The Spanish company Iberdrola is taking another step forward in its leadership in the energy transition to reduce dependence on fossil fuels. The company has pledged to invest between 2 and 3 billion euros in Australia with the aim of boosting the switch to renewables in the country.
This announcement was made during the trip of Ignacio Galán, the company's chairman, to the country, where he will hold meetings with the main leaders in energy policy and visit several of the renewable projects that the company is carrying out in the region. "With these investments, Australia is consolidating its position as one of Iberdrola's key markets. The country's abundant wind and solar resources, as well as the pace of technological development, place this region in a privileged position. We will lead and accelerate its transition to an economy with green energy at its epicentre, with the aim of increasing the amount of electricity generated with renewables, which now represents around a third of its generation", said Ignacio Galán.
As part of this visit, the Chairman of Iberdrola, Ignacio Galán, met with the Premier of the State of Victoria, Daniel Andrews, and the Minister for Energy, Environment, Climate Action and Solar Housing, Lilly D'Ambrosio, and had a meeting with employees of the Melbourne office.
The Australian electricity market is undergoing a profound transformation from a centralised generation system based on large fossil fuel facilities (coal and gas) to a system of distributed generation, primarily wind and solar power.
The transition of the electricity system to cope with a higher share of renewable energy is the biggest challenge facing the country. This challenge in turn presents enormous opportunities to help companies manage their energy costs, as well as to capture new sources of growth.
In addition to the huge pipeline of renewable energy and storage projects, there is strong residential demand for solar and battery technology. The main levers to ensure continued strong growth in renewable capacity are the upgrading of the transmission and distribution grid and reducing the cost of storage technologies.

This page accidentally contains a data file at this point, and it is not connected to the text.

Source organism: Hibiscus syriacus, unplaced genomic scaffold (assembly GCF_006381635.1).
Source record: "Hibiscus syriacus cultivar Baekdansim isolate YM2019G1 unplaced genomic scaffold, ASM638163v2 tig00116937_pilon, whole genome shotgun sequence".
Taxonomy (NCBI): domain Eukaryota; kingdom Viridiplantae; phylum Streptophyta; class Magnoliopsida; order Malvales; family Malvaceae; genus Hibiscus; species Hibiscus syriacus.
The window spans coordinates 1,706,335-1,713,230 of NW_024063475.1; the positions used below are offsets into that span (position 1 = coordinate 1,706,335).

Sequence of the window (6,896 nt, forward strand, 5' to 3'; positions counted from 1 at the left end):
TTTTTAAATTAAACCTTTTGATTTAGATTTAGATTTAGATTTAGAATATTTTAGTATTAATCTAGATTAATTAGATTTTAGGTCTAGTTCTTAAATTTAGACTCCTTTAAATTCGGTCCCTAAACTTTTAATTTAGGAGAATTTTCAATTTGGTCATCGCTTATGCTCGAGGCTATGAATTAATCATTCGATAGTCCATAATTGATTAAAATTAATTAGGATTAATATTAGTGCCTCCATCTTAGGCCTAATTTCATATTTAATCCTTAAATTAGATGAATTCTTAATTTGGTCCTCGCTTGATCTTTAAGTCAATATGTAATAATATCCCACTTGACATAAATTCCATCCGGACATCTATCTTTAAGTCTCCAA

In addition, opportunities are emerging for the economy as the country embraces new sectors such as green hydrogen, ammonia and green materials, as well as opportunities for innovation in offshore wind and storage.
Iberdrola has made a strong commitment to the Australian energy market from 2020 with the acquisition of Infigen Energy, Australia's leading renewable energy company. In addition to this major acquisition, the company has committed between $2 billion and $3 billion in new renewable growth projects, including the Avonlie solar farm in south-west New South Wales, the Flyers Creek wind farm in central New South Wales, and the Port Augusta renewable energy complex in South Australia, the largest wind-solar hybrid farm in the southern hemisphere.
Similarly, in recent months Iberdrola has acquired the rights to the world's largest wind farm at Mount James, with 1,000 MW, the 360 MW Broadsound photovoltaic plant in Queensland and has invested in a smart solutions business, Autonomous Energy, which offers tailored energy products for commercial and industrial companies.
With these investments, Iberdrola has a mature portfolio of more than 2 GW of development projects that will facilitate the consolidation of renewable energy as the main vector of the energy transition.
At present, the company has installed 1,062 MW of renewable energy (wind, solar and batteries), reaching up to 2,000 MW. In addition, it is building two new facilities with a combined capacity of 391 MW, which are scheduled to come on stream in 2023.
Underlying all these investments is a commitment to put customers at the heart of the energy transition, providing them with reliable, affordable and environmentally friendly energy. Industrial customers served by the company include some of Australia's most iconic brands, such as mining company BHP and supermarket chain Woolworths.
Earlier this year, Iberdrola set up its networks business in Australia, as the country's electricity grids, mainly transmission infrastructure, will need to be dramatically expanded to capture wind and solar resources and transport power to coastal population centres. Initiatives by the federal and state governments have created a climate of confidence for foreign investment to develop new renewable generation and transmission projects.